I just bought an unmarked accessory steering gear for Model T. The seller (from northern Sweden) didn't know what it was, only clue was a handwritten tag it once came from Örnsköldsvik, but that doesn't tell us very much. Anyone ever seen anything similar?
Almost no grease inside - it's no wonder it is very sloppy. I'll check if the secondary axle is eccentric and thus adjustable for wear..?
Odd someone bothered to create this since it isn't irreversible - by the time it was made (maybe early 1920's, the heyday of model T accessories?) all other cars had irreversible steering gears.
Im assuming you bought it for yourself, but if for sale I would love to have it for my speedster project. let me know if you decide to get rid of it. Nice find....
I think it might be Chevrolet!!
I think its made for a T, as the mounting is the same, the pitman arm looks to be same design as T, and it has holes for the throttle and timer rods.
CheXXy didn't copy the Model T down to the hole pattern for all three screws to the frame, did they? Even the anti torque bracket fits right to one of the pan bolts. Metz did copy the bolt pattern to the head (almost) - what does a Metz steering gear look like?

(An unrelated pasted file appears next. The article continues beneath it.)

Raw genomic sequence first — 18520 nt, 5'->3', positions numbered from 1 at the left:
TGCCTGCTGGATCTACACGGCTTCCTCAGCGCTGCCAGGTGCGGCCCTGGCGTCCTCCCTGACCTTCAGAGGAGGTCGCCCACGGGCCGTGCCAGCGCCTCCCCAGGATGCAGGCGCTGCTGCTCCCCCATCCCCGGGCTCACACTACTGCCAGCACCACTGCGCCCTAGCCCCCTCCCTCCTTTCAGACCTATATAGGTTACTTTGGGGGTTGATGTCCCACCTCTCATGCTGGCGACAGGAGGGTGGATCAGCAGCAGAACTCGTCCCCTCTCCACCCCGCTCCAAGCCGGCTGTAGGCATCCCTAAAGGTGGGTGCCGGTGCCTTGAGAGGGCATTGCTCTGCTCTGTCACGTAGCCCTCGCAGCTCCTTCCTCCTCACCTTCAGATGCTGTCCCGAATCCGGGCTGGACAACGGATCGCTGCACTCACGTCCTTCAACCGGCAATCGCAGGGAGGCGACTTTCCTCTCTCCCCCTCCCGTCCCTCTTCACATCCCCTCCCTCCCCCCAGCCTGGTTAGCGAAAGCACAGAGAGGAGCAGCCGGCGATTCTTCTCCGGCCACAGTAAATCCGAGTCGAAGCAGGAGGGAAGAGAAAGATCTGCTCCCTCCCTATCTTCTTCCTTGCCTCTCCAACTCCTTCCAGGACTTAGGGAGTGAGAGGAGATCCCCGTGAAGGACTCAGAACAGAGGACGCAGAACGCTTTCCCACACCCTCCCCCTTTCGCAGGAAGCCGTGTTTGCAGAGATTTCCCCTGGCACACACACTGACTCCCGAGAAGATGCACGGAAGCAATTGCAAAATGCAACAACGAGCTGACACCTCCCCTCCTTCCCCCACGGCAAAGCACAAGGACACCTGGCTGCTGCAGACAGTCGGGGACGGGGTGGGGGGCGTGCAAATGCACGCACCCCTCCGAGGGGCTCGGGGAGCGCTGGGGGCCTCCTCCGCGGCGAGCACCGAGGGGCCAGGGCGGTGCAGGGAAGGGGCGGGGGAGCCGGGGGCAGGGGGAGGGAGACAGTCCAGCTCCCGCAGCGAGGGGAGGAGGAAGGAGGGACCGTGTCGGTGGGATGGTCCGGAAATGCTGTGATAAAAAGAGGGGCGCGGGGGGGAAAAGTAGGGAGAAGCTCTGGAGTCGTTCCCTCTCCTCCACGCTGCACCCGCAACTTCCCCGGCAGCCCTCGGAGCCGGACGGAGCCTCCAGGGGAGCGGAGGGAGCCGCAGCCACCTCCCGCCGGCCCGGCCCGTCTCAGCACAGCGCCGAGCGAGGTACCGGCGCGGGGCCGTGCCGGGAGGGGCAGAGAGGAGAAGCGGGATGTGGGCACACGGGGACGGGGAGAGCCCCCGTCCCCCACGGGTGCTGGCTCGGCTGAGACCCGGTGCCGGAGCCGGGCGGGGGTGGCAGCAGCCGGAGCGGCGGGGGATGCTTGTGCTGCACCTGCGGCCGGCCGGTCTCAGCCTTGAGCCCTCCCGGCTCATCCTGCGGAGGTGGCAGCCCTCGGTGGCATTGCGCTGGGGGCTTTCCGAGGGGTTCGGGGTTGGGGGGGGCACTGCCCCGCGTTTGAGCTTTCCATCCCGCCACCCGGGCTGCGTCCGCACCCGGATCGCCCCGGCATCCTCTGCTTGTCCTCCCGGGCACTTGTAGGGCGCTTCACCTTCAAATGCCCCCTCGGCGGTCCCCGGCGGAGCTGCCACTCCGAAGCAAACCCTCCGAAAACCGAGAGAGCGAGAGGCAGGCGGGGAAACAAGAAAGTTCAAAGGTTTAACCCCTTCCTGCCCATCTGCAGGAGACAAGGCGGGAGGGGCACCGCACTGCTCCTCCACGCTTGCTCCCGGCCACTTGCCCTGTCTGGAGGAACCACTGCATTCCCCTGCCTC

The secondary axle is eccentric, full adjustment didn't take all the play out, though - but after adjustment it felt more like the usual play in a used Ford planetary unit. Ratio is about 5:1, so it may have been made before Ford went to 5:1 in late 1924? I may try it out, so no swap or sale just yet (ok, a good speedster carb setup might persuade me )
Ok, ratio is 169/36 or a little higher than 5:1 (4.69)
I had a similar (but not identical) version in a speedster I built. I never knew exactly what it was, but various "pundits" said Chevdolet, some said Dodge. It worked reasonably well. Mine had the steering shaft as part of it, so obviously not the same. The advantage is get rid of the "springy ness" of the T steering column. You still don't gain the "anti kick back" of a worm style box
Not an early Metz. 1913 model 22 used a gear and quadrant. Spark and gas rods did not reach that far either.
If you use the T column, aren't you double gearing it?
Chuck: Yes, but that's not the idea, I think. The resulting 18.8:1 or 23.5:1 gearing wouldn't be very practical
My other accessory steering gear (identified as a swedish made "Stridar") has a straight shaft going through the Ford planetary housing directly up to the steering wheel.
This unidentified unit has a 3/4" square input axle, so an ordinary u-joint made for the 13/16" square on the drive shaft won't fit right. I'll have to find another type of coupling and fabricate a shaft going through the standard Ford steering column.
It is said that Germany required Fords to have a non-reversible worm gear. Has anyone ever found one?
I don't know if 18:1 is all that impractical: that's the ratio of 1937-48 Fords. I made the one for the ol' brass picup 10:1, which I like much better than 5:1.